These organizations and groups play an integral role in how the diocese reaches out beyond itself into the wider community. Members of the diocese are actively engaged in the work of these groups and in some cases, partners receive funding from the diocese to support the work they do.
In the 1980s in their attempts at reconciliation, Canadian churches began to offer apologies for their part in the historical attempts to eradicate the spirituality and cultures of the Indigenous Peoples, and to look for ways to live out those apologies. As a part of these actions, Aboriginal Neighbours was founded by an act of the Anglican Synod of the Diocese of British Columbia, welcoming Aboriginal and non-Aboriginal members. The group has grown to include the Victoria Presbytery of the United Church of Canada and the Vancouver Island Religious Society of Friends (Quakers). Aboriginal Neighbours welcomes people who share a desire to build relationships and trust between Aboriginal and non-Aboriginal communities.
Bethlehem Centre encourages and supports the expression of beliefs and values about humanity, spirituality, healing and peace by welcoming groups and individuals exploring a spiritual path and seeking a gathering place for education, reflection and community building.
An inclusive not-for-profit association that exists to encourage a deepening of spiritual life through the exercise of traditional spiritual practices based in the Christian Wisdom tradition while also welcoming and being respectful of other spiritual traditions. The society has an office in Victoria and its work is overseen by a voluntary board of directors and one part-time administrator. The Contemplative Society came into existence in July 1997 on Salt Spring Island with the support of the then Anglican bishop, The Rt. Rev. Barry Jenks, and seed money from the Diocese of British Columbia.
The original members united in their desire to support an emerging contemplative renewal in the area. The group sought a teacher to lead retreats, workshops, and to encourage spiritual life by living a deep contemplative life of prayer and spiritual practice.
In January 1998, the Rev. Dr. Cynthia Bourgeault, Episcopal priest, author, musician, and teacher of contemplative wisdom arrived on Salt Spring Island at the invitation of the Society to take the role of resident teacher. She was licensed as a priest of the Diocese of British Columbia and fulfilled a priestly ministry on Salt Spring Island. Cynthia’s presence generated tremendous energy and excitement for the work and vision of the society. From its tiny beginnings, the society has grown financially, supporting a membership of over 200 and a mailing list of over 2,000 contacts scattered around the globe. The Contemplative Society website and active Facebook page support contemplative practice and Cynthia’s global ministry. The website publicizes contemplative events and sells a vast library of CD’s and MP3 recordings of contemplative teaching.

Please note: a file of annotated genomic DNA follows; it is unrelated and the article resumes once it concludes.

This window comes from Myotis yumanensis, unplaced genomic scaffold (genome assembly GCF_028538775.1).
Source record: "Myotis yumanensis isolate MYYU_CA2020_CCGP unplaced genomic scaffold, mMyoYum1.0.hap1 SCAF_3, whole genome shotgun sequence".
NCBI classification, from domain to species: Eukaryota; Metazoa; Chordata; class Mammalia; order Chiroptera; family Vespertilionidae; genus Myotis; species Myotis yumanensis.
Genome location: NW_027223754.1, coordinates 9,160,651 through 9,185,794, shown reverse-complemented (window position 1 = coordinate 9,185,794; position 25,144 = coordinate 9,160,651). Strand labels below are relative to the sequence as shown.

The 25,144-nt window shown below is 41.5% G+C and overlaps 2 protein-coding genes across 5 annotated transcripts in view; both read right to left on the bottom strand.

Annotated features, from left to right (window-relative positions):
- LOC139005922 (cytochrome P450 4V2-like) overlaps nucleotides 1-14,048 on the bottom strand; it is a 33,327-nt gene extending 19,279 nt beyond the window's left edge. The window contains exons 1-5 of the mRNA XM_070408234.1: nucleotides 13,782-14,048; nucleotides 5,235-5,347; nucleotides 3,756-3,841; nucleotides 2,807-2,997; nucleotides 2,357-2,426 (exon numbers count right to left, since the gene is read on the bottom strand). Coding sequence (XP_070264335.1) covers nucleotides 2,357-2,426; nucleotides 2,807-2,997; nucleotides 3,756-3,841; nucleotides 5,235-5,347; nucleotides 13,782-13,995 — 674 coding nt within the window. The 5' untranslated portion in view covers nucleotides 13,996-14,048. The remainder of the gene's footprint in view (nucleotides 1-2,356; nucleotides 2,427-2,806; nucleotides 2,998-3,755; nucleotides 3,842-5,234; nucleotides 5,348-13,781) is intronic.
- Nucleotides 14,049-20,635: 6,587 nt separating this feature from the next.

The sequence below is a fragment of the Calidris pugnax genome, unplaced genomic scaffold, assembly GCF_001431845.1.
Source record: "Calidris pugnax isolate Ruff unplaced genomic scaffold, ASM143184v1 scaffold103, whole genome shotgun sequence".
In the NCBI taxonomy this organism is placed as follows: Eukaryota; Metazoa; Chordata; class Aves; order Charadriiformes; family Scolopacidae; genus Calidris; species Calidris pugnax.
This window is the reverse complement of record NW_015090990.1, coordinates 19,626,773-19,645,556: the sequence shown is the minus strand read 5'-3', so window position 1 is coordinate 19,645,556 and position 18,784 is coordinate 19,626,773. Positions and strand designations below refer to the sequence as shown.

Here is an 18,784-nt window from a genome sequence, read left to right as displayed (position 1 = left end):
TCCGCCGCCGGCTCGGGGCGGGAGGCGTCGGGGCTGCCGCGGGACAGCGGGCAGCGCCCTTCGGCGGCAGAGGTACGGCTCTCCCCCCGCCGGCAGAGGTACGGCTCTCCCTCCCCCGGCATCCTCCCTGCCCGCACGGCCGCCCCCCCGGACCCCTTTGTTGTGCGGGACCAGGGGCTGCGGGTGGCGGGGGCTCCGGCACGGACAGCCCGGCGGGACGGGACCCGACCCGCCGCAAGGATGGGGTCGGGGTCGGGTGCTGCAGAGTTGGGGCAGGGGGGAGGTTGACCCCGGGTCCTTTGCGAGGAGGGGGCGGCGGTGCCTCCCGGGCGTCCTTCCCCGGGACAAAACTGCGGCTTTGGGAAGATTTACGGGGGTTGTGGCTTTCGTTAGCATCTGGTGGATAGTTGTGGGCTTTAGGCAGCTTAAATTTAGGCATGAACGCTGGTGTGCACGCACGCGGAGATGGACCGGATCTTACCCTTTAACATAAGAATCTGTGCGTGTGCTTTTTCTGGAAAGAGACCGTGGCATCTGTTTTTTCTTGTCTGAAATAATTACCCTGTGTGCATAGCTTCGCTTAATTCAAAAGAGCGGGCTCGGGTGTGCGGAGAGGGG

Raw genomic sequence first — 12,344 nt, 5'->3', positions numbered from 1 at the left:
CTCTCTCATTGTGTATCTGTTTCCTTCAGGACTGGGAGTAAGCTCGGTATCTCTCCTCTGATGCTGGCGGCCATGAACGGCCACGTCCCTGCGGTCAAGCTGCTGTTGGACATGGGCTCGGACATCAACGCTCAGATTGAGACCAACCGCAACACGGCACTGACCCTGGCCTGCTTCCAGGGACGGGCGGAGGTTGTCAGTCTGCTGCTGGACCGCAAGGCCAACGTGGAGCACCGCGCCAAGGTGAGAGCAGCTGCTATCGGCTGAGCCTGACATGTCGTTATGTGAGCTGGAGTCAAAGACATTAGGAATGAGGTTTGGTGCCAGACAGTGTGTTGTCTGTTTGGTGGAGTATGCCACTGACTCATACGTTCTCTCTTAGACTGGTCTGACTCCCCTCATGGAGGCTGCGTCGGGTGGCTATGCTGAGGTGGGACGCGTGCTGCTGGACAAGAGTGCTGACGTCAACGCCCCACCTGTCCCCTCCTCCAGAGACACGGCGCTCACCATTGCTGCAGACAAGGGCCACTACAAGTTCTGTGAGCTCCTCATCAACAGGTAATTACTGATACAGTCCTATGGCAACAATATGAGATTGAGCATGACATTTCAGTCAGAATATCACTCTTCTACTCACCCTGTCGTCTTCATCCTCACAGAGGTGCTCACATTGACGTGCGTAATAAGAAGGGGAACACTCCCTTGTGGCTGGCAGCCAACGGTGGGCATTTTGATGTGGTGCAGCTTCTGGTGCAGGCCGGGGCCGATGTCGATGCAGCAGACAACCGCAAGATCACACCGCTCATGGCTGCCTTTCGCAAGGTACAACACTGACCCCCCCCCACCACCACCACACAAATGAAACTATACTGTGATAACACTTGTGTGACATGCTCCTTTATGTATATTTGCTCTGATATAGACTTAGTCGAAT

The board of the Contemplative Society also supports the local area offering meditation and teaching retreats, small group gatherings for the practice of silent prayer, regular quiet days, and an on-going Victoria based study group.
The Contemplative Society has sponsored a number of larger events in the Victoria area including retreats led by Father Thomas Keating, Franciscan priest Richard Rohr, and Father Bruno Barnhart.
Located in Esquimalt United Church hall, Rainbow Kitchen provides food and fellowship to those in need.
Nestled in a serene, wooded parklike location on the shores of the beautiful Shuswap Lake, British Columbia, Sorrento Centre has a long and valued history as a place for sound faith formation, liberal Anglican theological/educational opportunities, creative and meaningful worship, and community.
In addition to meeting and seminar rooms, a book store, and outdoor labyrinth, there is a covered amphitheatre, a private beach on Shuswap Lake, and beautiful trails and gardens.
is committed to creating a safe and stable home environment for our community’s vulnerable youth by offering acceptance, transitional housing, life foundations, and opportunity to realize their potential.
Threshold Housing Society began in the 1990s, as a ministry supported by concerned Anglicans in Greater Victoria, and has grown to include multiple semi-independent transitional houses and a supported independent housing program. These homes offer stability for youth at risk of homelessness so that they might complete school, undertake work training, and find employment.
To augment the experience of being safely housed, Threshold also provides an innovative life-skills and life foundations programming as well as transitional case planning to connect youth with community resources to assist them in achieving their goals.